Desert Quail 2018 Traveling Wingshooter
The bulls-eye of the U.S. Drought Monitor this summer covered some of New Mexico and Arizona’s better scaled, Mearns’, and, Gambel’s quail country. At first glance, it looks like a tough year for quail in the Southwest.
But leave it to the always insightful desert quail expert, Jonathan O’Dell of the Arizona Game & Fish Department, to give the issue some color: “The habitat is very dry right now, but you have to remember – Gambel’s quail are the only true desert bird, so this is normal. Scaled quail are an arid grassland bird, and Mearns’ quail are a sub-neotropical bird.” In Arizona, O’Dell explained that spring call counts for Gambel’s were down 50 percent coming off a pretty tough hunting season, and populations will be lower this year. However, he’s optimistic that the summer monsoons may result in good Mearns’ production. Likewise, scaled quail may have delayed nesting due to the drought, and will benefit from the monsoons.
In New Mexico, the outlook is bleak according to Casey Cardinal, New Mexico Game & Fish Department. “Chick survival will likely be low this year as drought conditions reduce the amount of forbs and insects available on the landscape. We entered 2018 with decent numbers of quail, but the drought will hurt reproduction. There may be some decent hunting opportunities in pockets across the southern portion of the state, but harvest will likely be lower than the last few years.” Populations of valley (California) quail will be low in Oregon and Utah, as is the case for scaled quail in southeastern Colorado and west Texas, due to drought, according to the state fish and wildlife agencies.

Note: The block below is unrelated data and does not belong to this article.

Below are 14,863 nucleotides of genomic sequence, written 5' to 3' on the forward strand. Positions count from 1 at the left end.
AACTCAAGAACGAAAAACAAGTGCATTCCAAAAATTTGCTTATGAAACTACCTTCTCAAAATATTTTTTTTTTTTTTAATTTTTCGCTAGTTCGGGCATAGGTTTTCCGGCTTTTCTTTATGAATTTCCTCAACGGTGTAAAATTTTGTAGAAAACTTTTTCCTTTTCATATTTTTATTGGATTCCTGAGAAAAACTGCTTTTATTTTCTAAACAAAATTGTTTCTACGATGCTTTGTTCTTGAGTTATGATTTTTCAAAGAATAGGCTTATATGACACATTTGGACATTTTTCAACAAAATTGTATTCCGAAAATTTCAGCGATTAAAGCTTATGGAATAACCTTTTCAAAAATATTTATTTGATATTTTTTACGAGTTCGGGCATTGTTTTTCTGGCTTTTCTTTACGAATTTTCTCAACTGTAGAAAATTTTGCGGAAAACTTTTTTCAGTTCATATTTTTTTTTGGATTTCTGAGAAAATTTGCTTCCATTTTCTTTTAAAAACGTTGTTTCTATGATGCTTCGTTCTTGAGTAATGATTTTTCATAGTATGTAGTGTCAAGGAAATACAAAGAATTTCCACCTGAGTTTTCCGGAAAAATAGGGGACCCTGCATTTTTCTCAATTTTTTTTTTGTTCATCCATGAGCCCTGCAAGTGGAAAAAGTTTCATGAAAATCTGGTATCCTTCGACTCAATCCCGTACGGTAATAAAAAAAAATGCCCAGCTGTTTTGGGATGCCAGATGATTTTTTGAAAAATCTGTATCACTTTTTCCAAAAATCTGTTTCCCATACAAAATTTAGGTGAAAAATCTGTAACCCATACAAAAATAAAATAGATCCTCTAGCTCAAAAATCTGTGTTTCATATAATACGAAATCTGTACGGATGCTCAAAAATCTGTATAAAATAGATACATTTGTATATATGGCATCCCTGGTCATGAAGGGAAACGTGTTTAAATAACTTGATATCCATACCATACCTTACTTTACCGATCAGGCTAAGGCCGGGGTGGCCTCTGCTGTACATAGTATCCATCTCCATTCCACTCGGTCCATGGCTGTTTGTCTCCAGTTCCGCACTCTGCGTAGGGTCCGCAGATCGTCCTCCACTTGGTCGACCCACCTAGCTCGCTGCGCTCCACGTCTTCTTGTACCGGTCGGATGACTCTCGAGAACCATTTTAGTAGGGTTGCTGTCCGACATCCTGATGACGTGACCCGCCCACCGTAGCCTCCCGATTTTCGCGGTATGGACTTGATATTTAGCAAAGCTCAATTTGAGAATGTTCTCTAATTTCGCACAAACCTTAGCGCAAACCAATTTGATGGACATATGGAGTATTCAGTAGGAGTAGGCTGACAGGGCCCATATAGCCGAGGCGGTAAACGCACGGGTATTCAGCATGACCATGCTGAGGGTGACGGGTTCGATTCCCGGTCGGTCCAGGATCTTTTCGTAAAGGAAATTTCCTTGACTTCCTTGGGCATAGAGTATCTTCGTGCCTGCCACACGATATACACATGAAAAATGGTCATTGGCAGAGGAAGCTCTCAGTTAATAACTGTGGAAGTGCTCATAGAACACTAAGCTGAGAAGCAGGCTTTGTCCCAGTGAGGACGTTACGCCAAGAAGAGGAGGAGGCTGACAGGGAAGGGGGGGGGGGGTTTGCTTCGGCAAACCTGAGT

The upside is that weather conditions have set up valley quail for a productive year in west-central Nevada and associated agricultural valleys, including the Mason and Lahontan Valleys, according to Shawn Espinosa, Nevada Department of Wildlife. Jeff Knetter, Idaho Department of Fish and Game, reports that quail recruitment should be good in portions of western Idaho. Lastly, California could be the sleeper this year. In 2016-’17, an estimated 33,577 hunters harvested 245,111 valley quail, with the most successful hunting in San Luis Obispo, Monterey, and Kern counties. The winter of 2017-’18 was drier, but moisture was pretty good during the breeding season. And if you are looking to harvest an additional quail species, there’s some good mountain quail hunting in Siskiyou and El Dorado counties.